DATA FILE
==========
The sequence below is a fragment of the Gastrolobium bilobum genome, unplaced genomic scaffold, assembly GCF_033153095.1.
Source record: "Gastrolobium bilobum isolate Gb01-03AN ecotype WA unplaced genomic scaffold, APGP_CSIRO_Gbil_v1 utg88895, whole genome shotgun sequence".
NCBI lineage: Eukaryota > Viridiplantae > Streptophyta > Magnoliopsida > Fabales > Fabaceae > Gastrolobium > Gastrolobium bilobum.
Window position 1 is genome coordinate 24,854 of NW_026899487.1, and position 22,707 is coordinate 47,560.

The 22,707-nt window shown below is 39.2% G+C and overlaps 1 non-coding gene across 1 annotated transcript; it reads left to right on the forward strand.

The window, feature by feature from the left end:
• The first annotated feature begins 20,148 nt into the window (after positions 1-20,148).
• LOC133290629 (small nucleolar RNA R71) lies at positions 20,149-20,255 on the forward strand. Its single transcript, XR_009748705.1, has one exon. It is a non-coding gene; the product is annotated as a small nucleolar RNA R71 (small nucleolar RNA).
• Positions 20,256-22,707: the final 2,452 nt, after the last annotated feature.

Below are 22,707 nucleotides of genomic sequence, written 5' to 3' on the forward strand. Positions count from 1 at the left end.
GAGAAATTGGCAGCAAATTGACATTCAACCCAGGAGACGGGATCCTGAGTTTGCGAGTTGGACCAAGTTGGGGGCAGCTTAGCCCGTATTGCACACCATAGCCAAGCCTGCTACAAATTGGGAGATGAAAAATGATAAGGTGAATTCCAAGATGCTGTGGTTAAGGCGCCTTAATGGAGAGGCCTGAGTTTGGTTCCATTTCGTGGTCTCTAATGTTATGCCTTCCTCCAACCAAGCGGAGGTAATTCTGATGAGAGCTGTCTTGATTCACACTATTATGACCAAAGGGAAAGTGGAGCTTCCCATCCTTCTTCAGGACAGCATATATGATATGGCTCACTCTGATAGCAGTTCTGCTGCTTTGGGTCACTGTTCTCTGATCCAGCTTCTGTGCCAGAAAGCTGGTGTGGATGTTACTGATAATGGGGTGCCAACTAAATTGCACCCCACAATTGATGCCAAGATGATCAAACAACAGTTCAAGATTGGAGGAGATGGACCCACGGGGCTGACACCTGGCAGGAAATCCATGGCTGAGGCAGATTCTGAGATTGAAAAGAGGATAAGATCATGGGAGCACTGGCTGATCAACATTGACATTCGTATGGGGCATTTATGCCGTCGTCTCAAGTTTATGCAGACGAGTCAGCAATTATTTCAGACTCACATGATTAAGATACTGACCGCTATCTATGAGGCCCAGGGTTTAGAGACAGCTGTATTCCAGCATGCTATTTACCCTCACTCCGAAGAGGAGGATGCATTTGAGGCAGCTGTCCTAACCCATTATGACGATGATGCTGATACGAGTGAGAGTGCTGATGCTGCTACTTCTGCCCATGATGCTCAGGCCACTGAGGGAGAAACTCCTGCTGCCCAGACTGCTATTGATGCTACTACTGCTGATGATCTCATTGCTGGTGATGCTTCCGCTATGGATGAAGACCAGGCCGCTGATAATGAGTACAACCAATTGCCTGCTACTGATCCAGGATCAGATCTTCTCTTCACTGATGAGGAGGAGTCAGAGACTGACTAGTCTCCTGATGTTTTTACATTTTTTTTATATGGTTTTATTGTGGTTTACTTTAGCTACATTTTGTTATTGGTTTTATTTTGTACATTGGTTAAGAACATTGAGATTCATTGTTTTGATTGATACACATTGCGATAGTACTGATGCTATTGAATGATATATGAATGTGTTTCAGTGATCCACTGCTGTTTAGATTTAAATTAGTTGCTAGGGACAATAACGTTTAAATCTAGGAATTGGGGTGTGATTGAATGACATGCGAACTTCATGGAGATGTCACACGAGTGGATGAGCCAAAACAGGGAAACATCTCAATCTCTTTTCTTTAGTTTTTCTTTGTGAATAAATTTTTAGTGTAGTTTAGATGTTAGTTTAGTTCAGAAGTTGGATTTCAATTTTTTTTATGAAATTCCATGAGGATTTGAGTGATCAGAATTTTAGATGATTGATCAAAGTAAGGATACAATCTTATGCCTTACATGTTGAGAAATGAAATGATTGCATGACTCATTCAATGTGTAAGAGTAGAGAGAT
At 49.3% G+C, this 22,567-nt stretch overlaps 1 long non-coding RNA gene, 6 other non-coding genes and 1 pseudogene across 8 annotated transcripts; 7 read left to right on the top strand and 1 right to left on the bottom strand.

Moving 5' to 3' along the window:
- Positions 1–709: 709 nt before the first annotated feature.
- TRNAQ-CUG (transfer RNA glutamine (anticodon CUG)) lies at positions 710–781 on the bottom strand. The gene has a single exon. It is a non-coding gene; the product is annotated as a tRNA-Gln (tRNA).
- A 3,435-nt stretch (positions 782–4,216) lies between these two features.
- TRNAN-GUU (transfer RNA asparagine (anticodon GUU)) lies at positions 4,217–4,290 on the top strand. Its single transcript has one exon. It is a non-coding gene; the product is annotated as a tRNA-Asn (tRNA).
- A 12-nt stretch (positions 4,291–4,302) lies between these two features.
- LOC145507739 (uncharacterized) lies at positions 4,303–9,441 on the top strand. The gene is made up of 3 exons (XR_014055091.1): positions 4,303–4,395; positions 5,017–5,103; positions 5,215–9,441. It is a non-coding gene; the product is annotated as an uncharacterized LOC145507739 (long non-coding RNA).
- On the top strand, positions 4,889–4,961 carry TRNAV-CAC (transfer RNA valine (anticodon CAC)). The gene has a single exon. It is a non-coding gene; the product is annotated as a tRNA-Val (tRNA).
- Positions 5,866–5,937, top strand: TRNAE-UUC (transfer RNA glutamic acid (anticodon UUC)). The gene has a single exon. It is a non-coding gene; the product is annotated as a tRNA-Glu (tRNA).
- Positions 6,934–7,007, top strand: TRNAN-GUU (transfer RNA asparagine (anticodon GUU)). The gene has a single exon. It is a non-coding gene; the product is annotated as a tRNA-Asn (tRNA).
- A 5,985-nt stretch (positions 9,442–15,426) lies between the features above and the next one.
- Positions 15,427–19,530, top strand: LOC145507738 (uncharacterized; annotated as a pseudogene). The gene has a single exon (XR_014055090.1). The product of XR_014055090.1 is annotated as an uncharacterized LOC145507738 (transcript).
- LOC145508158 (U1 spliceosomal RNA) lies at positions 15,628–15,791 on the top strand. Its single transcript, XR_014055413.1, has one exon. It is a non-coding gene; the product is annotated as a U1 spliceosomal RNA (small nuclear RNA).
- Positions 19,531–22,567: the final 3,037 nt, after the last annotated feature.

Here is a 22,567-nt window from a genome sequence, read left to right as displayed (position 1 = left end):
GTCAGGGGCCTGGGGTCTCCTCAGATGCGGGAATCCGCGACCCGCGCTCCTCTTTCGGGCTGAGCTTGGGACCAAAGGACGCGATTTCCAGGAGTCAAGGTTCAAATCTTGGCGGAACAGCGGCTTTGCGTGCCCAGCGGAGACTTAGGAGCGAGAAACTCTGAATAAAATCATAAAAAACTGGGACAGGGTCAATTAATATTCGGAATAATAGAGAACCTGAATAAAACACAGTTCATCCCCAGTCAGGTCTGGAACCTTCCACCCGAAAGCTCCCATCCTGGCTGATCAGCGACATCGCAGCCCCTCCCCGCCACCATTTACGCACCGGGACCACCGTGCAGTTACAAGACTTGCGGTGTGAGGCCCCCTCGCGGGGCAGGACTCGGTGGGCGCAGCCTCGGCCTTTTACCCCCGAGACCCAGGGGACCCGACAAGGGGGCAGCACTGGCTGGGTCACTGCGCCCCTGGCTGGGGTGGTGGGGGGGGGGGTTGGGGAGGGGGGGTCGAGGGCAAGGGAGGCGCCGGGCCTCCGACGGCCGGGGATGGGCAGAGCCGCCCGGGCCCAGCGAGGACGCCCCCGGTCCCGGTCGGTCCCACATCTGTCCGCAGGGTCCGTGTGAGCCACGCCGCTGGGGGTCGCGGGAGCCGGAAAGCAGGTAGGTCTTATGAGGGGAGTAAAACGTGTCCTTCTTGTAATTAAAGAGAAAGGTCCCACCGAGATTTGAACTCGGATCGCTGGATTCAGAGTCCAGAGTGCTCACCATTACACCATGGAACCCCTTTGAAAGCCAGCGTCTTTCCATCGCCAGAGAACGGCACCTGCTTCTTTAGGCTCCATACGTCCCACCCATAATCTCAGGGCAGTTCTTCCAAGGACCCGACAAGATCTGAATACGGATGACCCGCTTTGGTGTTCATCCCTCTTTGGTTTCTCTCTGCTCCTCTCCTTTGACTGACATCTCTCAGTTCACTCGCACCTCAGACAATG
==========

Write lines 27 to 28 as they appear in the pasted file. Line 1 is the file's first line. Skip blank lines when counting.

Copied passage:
Here is a 22,567-nt window from a genome sequence, read left to right as displayed (position 1 = left end):
GTCAGGGGCCTGGGGTCTCCTCAGATGCGGGAATCCGCGACCCGCGCTCCTCTTTCGGGCTGAGCTTGGGACCAAAGGACGCGATTTCCAGGAGTCAAGGTTCAAATCTTGGCGGAACAGCGGCTTTGCGTGCCCAGCGGAGACTTAGGAGCGAGAAACTCTGAATAAAATCATAAAAAACTGGGACAGGGTCAATTAATATTCGGAATAATAGAGAACCTGAATAAAACACAGTTCATCCCCAGTCAGGTCTGGAACCTTCCACCCGAAAGCTCCCATCCTGGCTGATCAGCGACATCGCAGCCCCTCCCCGCCACCATTTACGCACCGGGACCACCGTGCAGTTACAAGACTTGCGGTGTGAGGCCCCCTCGCGGGGCAGGACTCGGTGGGCGCAGCCTCGGCCTTTTACCCCCGAGACCCAGGGGACCCGACAAGGGGGCAGCACTGGCTGGGTCACTGCGCCCCTGGCTGGGGTGGTGGGGGGGGGGGTTGGGGAGGGGGGGTCGAGGGCAAGGGAGGCGCCGGGCCTCCGACGGCCGGGGATGGGCAGAGCCGCCCGGGCCCAGCGAGGACGCCCCCGGTCCCGGTCGGTCCCACATCTGTCCGCAGGGTCCGTGTGAGCCACGCCGCTGGGGGTCGCGGGAGCCGGAAAGCAGGTAGGTCTTATGAGGGGAGTAAAACGTGTCCTTCTTGTAATTAAAGAGAAAGGTCCCACCGAGATTTGAACTCGGATCGCTGGATTCAGAGTCCAGAGTGCTCACCATTACACCATGGAACCCCTTTGAAAGCCAGCGTCTTTCCATCGCCAGAGAACGGCACCTGCTTCTTTAGGCTCCATACGTCCCACCCATAATCTCAGGGCAGTTCTTCCAAGGACCCGACAAGATCTGAATACGGATGACCCGCTTTGGTGTTCATCCCTCTTTGGTTTCTCTCTGCTCCTCTCCTTTGACTGACATCTCTCAGTTCACTCGCACCTCAGACAATG